Exploring queer spaces in and through the Indian classical dance Bharatanatyam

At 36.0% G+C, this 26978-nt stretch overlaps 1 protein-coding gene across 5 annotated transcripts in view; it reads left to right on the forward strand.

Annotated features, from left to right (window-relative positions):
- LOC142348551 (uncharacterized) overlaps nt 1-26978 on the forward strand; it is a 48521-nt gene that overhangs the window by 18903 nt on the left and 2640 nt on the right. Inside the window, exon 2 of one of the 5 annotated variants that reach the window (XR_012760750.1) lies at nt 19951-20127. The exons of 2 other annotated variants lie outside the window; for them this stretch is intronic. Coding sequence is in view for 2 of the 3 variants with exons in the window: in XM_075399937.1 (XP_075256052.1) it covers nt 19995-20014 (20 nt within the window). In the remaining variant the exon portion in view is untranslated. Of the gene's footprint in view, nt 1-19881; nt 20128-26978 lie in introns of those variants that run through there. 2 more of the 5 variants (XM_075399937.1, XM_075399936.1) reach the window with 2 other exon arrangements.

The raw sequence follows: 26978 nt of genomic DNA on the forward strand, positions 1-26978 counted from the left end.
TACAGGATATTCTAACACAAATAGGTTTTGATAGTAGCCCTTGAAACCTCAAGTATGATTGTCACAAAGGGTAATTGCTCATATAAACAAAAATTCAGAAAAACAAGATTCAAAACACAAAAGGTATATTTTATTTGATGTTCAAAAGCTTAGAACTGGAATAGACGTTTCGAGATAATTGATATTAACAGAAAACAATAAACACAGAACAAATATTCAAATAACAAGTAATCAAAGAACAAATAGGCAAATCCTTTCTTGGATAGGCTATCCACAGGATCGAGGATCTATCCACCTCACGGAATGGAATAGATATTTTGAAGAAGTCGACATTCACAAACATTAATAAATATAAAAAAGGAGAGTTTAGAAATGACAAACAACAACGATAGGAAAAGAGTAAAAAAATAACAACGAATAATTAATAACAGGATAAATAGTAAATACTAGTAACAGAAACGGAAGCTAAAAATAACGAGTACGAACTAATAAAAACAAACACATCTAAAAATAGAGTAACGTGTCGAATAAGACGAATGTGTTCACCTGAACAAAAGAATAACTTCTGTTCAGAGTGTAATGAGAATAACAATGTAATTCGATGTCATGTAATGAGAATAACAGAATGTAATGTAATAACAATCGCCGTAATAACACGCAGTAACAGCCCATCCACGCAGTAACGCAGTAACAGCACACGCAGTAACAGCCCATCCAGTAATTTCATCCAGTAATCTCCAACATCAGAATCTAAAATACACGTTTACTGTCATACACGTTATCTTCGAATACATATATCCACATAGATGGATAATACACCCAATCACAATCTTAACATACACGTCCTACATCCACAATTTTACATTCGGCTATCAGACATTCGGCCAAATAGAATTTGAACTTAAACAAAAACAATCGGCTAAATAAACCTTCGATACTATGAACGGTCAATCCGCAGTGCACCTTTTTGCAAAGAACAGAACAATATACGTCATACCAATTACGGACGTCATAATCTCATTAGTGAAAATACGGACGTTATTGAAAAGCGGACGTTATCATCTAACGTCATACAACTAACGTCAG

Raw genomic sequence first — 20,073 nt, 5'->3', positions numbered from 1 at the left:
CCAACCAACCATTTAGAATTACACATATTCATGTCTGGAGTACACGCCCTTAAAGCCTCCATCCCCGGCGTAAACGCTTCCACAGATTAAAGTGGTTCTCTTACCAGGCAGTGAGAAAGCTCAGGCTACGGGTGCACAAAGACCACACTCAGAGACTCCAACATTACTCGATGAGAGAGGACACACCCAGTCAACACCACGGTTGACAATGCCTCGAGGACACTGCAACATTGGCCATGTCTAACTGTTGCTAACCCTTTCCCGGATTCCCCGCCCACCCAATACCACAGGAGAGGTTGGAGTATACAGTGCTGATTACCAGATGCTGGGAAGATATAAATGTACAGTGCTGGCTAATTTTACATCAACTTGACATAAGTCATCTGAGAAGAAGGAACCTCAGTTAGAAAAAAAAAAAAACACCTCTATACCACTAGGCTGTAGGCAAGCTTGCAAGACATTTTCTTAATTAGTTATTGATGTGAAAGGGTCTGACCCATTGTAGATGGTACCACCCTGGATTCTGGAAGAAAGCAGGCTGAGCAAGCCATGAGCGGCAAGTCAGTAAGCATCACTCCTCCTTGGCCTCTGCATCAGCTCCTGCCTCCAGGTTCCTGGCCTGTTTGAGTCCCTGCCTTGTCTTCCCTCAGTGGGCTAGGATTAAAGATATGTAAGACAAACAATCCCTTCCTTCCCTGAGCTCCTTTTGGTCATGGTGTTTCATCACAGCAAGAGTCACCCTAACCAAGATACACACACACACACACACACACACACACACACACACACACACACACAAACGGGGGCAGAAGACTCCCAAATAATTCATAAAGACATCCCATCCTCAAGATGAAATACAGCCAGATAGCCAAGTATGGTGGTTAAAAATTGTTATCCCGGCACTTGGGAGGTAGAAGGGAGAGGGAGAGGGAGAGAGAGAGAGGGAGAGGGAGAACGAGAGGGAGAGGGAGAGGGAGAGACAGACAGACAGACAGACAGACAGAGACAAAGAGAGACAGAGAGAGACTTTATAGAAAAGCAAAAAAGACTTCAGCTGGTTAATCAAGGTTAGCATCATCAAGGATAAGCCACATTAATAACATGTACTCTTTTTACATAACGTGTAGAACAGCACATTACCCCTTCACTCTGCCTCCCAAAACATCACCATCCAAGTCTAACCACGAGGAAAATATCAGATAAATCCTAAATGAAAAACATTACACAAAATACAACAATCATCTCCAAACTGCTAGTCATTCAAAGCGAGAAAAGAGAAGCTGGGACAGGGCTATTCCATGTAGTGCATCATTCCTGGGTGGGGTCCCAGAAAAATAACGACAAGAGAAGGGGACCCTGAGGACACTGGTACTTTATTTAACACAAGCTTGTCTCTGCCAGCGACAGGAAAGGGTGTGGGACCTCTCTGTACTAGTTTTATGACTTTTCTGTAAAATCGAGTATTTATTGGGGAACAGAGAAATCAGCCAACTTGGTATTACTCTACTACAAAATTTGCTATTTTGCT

In the Indian classical dance Bharatanatyam, dancers use their body as a means to tell stories. In particular, Abhinaya, the narrative narrative technique featured in this choreutic form, provides performers with codified series of bodily attitudes, hand gestures and facial expressions through which they become any character of their epic and mythological narrations, flowing between age, class and gender differences. From a mainstream perspective, this play of impersonations is largely considered - among dancers and observers - as a mere matter of acting. However, by exploring the peculiar artistic and activist activities of a number LGBTIQ Indian dancers encountered by Sara during her ethnographic research in Tamil Nadu, as well as by reflecting on our own work – which has been partly shared with the Cirque Conference’s Audience who have attended our performance – we aim to recount the marginal perspective of a minority of dancers who find, in – and through -this dance form, multiple spaces of agency, inclusive zones of unstable, changing identities and desires, queer spaces.
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